Conference Programme

Thursday, 3 March 2016


 

14:00-14:30
Welcoming Address
Ruth LEISEROWITZ (German Historical Institute Warsaw)

14:30-15:30
Introductory Panel: State Socialism, Human Rights and Globalization: In Search of a New Narrative 
Hella DIETZ (Georg-August University of Göttingen)
Ned RICHARDSON-LITTLE (University of Exeter)
Robert BRIER (London School of Economics)

15:30-16:00 Coffee break

16:00-18:00
Panel 1: Defining Human Rights Internationally

Steven JENSEN (Danish Institute for Human Rights)
Defining the Social in the Global: Social Rights, UN Diplomacy and the Emergence of International Non-Discrimination Norms and Politics, 1950-1960

Alexander OSIPOV (European Centre for Minority Issues)
The Soviet Union’s Involvement in the Establishment of the European Minority Rights Regime

Discussant: Arnd BAUERKÄMPER (Free University Berlin)

19:00 Conference Dinner

 

Friday, 4 March 2016


 

09:00-11:00
Panel 2: State-Socialist Conceptions of Rights and Human Rights

Jennifer ALTEHENGER (King’s College London)
Rights, Not Human Rights: Communist China’s National Constitution Discussion, 1954

Michal KOPEČEK (Institute for Contemporary History, Prague and Charles University, Prague)
Socialist Conceptions of Human Rights and its Dissident Critique

Todor HRISTOV (University of Sofia)
Rights to Weapons: Human Rights as a Resource in Workplace Conflicts in Late Socialist Bulgaria

Discussant: Paul BETTS (Oxford University)

11:00-11:30 Coffee Break

11:30-13:00
Panel 3: Tolerance, Difference, and Rights under Socialism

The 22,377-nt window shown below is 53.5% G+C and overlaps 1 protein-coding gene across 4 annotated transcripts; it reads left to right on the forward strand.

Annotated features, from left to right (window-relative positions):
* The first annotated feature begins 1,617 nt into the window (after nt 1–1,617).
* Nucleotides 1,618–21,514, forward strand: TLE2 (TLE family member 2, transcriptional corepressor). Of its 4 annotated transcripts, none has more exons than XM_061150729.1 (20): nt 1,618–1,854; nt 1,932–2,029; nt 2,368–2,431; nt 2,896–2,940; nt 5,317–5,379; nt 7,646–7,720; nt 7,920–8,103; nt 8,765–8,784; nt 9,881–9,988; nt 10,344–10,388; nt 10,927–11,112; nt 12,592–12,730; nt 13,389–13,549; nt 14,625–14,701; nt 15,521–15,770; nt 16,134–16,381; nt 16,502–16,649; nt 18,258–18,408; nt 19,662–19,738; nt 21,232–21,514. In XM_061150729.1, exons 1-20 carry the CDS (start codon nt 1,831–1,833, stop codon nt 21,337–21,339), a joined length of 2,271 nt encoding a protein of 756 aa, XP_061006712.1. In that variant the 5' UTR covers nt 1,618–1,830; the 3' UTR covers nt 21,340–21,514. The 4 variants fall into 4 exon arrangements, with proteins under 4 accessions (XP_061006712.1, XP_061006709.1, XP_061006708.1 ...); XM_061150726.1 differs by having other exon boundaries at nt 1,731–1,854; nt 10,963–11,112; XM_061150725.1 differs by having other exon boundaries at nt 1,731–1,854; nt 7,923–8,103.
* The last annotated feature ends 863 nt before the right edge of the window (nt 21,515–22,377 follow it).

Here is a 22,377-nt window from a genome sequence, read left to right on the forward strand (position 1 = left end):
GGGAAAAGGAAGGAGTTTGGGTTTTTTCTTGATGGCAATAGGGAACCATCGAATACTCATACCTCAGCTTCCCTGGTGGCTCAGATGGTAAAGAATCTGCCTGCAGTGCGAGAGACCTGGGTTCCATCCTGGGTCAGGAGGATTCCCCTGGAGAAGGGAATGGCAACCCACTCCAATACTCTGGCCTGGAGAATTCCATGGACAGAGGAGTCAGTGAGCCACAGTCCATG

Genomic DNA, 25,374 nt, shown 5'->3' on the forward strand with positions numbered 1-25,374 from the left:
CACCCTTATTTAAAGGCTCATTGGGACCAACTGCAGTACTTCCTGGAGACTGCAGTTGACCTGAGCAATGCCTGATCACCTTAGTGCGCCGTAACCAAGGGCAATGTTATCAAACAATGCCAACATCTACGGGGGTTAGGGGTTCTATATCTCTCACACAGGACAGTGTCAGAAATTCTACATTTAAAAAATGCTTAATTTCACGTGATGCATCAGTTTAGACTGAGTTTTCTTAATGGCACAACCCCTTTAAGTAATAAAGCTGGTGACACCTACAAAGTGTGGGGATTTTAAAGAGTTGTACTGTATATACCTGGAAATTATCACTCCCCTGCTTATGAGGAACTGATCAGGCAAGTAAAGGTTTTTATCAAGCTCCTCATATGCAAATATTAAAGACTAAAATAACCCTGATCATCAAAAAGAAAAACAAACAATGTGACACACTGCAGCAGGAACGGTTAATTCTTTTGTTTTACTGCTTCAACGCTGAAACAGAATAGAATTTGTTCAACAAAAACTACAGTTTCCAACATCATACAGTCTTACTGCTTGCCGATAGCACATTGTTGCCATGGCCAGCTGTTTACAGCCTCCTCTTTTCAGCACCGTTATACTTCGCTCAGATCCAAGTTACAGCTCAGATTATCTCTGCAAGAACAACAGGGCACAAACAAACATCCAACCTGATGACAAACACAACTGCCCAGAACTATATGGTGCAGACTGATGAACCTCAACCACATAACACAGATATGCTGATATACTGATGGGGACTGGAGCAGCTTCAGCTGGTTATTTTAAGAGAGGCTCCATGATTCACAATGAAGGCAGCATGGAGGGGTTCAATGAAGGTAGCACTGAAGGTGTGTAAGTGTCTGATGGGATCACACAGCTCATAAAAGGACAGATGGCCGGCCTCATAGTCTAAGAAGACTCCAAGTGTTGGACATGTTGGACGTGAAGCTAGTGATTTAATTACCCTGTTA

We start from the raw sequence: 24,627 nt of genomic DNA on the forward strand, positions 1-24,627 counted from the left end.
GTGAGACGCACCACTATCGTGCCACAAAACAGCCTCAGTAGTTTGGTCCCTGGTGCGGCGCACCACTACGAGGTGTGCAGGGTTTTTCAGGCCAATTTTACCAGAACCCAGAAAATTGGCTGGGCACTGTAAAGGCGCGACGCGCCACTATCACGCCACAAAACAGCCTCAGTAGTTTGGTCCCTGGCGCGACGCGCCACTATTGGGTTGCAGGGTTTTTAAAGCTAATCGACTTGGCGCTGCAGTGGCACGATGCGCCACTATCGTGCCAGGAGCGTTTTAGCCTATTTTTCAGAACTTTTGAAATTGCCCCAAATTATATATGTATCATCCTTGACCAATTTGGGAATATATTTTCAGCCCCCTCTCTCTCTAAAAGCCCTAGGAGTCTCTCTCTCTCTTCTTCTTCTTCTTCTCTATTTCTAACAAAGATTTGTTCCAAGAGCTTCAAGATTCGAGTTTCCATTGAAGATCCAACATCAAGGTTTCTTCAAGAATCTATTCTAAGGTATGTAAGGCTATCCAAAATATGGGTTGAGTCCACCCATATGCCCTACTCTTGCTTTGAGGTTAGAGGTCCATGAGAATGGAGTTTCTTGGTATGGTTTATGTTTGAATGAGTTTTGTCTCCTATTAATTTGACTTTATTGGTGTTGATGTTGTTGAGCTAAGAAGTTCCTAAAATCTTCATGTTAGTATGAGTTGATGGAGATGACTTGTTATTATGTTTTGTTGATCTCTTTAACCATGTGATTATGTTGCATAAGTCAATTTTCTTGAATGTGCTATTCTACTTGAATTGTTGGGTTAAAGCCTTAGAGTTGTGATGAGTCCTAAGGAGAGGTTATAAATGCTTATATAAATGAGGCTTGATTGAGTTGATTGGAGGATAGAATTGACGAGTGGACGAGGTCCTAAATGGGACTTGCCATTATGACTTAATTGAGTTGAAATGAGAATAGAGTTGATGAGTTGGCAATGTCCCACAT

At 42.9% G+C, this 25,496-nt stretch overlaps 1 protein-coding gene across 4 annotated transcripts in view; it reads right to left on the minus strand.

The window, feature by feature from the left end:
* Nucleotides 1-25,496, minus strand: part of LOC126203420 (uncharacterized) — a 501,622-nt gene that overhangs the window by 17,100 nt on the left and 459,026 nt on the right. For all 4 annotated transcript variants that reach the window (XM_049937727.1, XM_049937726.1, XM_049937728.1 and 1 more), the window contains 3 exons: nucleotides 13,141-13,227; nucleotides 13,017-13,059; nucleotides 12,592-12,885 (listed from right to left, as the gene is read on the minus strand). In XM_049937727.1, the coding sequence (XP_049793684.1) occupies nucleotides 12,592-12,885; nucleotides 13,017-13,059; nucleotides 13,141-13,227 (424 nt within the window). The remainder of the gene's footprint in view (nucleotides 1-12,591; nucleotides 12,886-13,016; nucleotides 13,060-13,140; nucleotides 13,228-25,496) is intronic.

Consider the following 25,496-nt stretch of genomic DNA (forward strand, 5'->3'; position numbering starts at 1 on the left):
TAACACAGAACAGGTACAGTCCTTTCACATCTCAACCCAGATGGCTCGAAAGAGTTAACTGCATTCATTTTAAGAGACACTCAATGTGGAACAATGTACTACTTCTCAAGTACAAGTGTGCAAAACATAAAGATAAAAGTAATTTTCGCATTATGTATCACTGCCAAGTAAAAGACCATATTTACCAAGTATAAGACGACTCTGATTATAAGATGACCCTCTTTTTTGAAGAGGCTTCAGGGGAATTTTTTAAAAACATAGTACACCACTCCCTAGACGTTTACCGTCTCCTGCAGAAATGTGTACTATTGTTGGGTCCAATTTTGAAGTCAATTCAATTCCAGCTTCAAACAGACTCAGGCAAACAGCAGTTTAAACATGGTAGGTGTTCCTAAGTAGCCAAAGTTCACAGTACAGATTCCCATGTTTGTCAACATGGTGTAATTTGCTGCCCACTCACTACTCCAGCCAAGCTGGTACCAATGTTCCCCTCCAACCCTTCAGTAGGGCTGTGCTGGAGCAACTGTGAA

Ivan SABLIN (University of Heidelberg)
Illusive Tolerance: Buddhism in the Late Soviet State

Zhuoyi WEN (Hong Kong Institute of Education)
Contesting Cultural Rights in Post-socialist China

Discussant: tba

13:00-14:30 Lunch break

14:30-16:00
Panel 4: Human Rights as Socialist Foreign Policy

Sebastian GEHRIG (Oxford University)
The Fifth Column of the Third World? The East German Quest for International Recognition through UN Rights Discourses

Jens BOYSEN (German Historical Institute Warsaw)
Polish Engagement in the United Nations as a Tool for Justifying Communist Rule in Poland and Gaining Leeway in the Warsaw Pact

Discussant: Robert BRIER
(London School of Economics)

16:00-16:30 Coffee Break

16:30-18:00
Panel 5: Transnational Movements and Flows

Christie MIEDEMA (University of Amsterdam)
Negotiating Space for International Human Rights Activism: Amnesty International in Eastern Europe before 1989

Rósa MAGNÚSDÓTTIR (University of Aarhus)
Soviet-American Intermarriage: Transnational Love and the Cold War

Discussant: James MARK (University of Exeter)

19:00 Dinner for the conference participants

 

Saturday, 5 March 2016


 

9:00-11:00
Panel 6: Dissent and Human Rights

Simone BELLEZZA (University of Eastern Piedmont)
The Right to Be Different: Ukrainian Dissent and the Struggle Against a Global Consumerist Cultural Standardization

Hermann AUBIÉ (University of Turku)
Between Loyalty and Dissent: Revisiting the History of Human Rights in China Through the Discourse of Chinese Intellectuals and Dissidents

Zsófi a LÓRÁND (European University Institute, Florence)
Feminist Dissent, Activism for the Elimination of Violence against Women, and the Human Rights Discourse in Yugoslavia in the 1970s-1980s

Discussant: Celia DONERT (University of Liverpool)

11:00-11:30 Coffee Break

11:30-13:00
Concluding Panel: The Place of State Socialist Societies in the Global History of Human Rights
Paul BETTS (Oxford University)
James MARK (University of Exeter)
Celia DONERT (University of Liverpool)